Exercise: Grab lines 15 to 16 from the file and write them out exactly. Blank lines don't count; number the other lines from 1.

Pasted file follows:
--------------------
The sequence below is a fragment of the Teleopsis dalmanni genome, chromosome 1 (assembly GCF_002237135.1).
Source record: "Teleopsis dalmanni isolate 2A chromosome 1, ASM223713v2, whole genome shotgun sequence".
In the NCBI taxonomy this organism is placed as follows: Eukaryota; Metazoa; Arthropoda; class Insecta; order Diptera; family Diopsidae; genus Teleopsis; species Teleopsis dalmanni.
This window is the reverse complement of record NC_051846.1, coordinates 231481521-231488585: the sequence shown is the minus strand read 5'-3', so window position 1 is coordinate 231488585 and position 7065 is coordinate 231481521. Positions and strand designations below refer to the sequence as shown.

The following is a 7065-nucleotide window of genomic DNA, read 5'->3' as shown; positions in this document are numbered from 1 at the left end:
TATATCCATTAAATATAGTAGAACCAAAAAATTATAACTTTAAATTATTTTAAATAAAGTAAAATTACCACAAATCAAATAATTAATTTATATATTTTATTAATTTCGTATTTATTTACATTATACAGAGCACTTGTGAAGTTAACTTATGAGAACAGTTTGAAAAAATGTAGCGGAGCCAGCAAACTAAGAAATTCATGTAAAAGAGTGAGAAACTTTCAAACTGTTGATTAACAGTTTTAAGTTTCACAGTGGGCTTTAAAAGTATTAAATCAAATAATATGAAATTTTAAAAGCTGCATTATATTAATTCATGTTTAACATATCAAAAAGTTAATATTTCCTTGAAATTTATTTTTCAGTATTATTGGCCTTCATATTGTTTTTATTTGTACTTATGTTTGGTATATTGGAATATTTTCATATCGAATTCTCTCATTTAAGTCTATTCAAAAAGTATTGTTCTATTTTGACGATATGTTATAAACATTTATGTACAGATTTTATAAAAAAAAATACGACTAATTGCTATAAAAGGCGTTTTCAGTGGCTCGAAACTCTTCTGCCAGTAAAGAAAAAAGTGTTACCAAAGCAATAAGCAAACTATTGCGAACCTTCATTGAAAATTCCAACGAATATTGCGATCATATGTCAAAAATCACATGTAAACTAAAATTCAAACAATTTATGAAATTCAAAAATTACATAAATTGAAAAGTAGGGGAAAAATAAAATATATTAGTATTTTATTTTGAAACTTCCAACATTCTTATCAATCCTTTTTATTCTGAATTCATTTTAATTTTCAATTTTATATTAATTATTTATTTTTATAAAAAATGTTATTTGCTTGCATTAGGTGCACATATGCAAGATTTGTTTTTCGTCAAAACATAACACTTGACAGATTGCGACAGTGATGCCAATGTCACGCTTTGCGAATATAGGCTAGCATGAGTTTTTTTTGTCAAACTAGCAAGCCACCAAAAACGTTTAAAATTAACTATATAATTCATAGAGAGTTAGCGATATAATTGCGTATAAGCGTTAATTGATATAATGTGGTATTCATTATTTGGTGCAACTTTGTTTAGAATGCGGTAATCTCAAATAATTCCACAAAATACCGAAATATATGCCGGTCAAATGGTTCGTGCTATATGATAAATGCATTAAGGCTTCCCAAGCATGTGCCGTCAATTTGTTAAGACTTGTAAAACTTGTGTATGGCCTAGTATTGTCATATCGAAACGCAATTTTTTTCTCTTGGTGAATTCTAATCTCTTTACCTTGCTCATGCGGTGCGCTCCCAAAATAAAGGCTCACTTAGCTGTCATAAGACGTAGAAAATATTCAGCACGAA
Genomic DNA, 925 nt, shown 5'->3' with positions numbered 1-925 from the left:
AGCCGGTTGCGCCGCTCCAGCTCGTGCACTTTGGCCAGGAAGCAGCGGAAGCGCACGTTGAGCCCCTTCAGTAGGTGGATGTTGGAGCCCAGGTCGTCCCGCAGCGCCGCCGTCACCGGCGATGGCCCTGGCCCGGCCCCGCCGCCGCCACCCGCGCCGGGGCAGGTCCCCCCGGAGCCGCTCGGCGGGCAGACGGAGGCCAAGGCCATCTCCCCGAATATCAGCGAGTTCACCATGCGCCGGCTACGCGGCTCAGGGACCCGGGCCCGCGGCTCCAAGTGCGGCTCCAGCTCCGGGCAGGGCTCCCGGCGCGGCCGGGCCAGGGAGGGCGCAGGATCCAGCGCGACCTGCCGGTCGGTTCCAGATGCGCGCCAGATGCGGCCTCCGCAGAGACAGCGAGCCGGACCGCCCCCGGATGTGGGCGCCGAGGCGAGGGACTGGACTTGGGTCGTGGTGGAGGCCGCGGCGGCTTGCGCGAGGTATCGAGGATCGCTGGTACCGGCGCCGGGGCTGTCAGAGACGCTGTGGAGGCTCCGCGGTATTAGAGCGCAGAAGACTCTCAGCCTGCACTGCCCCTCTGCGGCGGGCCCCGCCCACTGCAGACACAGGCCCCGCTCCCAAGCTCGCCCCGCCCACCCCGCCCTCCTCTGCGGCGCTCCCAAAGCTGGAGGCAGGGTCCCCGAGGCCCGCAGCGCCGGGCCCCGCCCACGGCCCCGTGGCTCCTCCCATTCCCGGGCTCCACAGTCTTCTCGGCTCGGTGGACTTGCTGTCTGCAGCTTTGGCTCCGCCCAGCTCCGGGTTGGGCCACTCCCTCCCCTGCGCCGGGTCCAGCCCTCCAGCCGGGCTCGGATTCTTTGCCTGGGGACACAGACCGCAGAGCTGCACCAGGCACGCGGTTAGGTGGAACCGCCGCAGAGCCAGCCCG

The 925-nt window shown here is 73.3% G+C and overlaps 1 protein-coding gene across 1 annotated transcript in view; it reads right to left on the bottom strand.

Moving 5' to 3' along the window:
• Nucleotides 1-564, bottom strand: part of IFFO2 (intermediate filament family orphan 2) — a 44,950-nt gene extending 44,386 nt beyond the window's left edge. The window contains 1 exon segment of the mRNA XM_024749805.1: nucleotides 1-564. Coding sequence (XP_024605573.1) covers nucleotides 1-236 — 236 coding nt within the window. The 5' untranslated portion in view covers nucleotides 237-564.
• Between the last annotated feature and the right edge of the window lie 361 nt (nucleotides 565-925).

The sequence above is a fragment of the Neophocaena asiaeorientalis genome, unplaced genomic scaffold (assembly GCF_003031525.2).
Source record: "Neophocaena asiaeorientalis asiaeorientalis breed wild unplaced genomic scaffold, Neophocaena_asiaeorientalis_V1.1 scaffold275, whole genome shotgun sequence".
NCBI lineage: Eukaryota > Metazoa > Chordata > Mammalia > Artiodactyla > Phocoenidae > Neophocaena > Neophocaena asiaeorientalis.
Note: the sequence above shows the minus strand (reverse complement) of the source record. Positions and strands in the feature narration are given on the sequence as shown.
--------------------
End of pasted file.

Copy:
NCBI lineage: Eukaryota > Metazoa > Chordata > Mammalia > Artiodactyla > Phocoenidae > Neophocaena > Neophocaena asiaeorientalis.
Note: the sequence above shows the minus strand (reverse complement) of the source record. Positions and strands in the feature narration are given on the sequence as shown.